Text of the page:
At step 415, if there is already an entry in state table 102 for the ULP ports/IP addrs/protocol 5-tuple, then at step 417, the state table is updated accordingly, and a check is made to see if the connection has been terminated. Non-Syn packets are processed in the state table which records transitions in the TCP connection. When it is detected that either the client or server has sent a FIN or RST packet to close the connection, the connection is transitioned to a CLOSE_WAIT state and fn_dellimit( ) (described below) is called to decrement the limit table entry's connection count and remove the limit table entry if the connection count is zero. Note that the state table entry has a pointer to the limit table entry associated with it so the hash list does not have to be traversed again. Otherwise, if no state table entry presently exists for this packet, then at step 420 a call is made to a subroutine [fn_scanlist( )] to see if the packet matches a rule in rule table 105. In the present system 100, the administrator must configure the rule table such that the last rule in the table, the so-called “default rule”, specifies a wildcard “from any” to “to any” rule that specifies a default limit count for incoming connection requests that do not match any other rule in rule table. At step 422, if the default rule is applied, an entry for the present packet is created in limit table 103.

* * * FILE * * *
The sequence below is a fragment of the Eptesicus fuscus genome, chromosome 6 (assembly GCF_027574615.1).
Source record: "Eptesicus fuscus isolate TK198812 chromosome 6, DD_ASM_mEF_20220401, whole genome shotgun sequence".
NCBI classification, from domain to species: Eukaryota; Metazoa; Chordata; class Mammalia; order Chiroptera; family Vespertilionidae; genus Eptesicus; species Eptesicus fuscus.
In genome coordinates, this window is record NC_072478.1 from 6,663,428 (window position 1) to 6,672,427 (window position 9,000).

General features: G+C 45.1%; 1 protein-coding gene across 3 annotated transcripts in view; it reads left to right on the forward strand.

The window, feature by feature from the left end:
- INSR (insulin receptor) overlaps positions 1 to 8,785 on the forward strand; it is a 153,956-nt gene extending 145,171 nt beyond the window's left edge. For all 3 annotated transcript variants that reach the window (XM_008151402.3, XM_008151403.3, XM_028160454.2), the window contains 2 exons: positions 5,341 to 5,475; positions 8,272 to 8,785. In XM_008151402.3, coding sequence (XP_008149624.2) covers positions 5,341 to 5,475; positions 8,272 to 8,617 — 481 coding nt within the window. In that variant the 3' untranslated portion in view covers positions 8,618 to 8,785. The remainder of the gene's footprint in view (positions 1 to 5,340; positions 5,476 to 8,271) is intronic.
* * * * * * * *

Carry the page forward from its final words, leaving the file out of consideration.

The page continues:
If, at step 420, there is a matching rule in rule table 105 for the present packet, then at step 430, a check is made, via a call to fn_checklimit(2) to determine if the packet connection is authorized, as described in detail with respect to FIG. 6, below. Depending on the above processing the packet may be dropped or reset (step 440), or allowed to pass through pfil module 302 to the appropriate IP module 301 (step 425) to be forwarded to its destination server 108.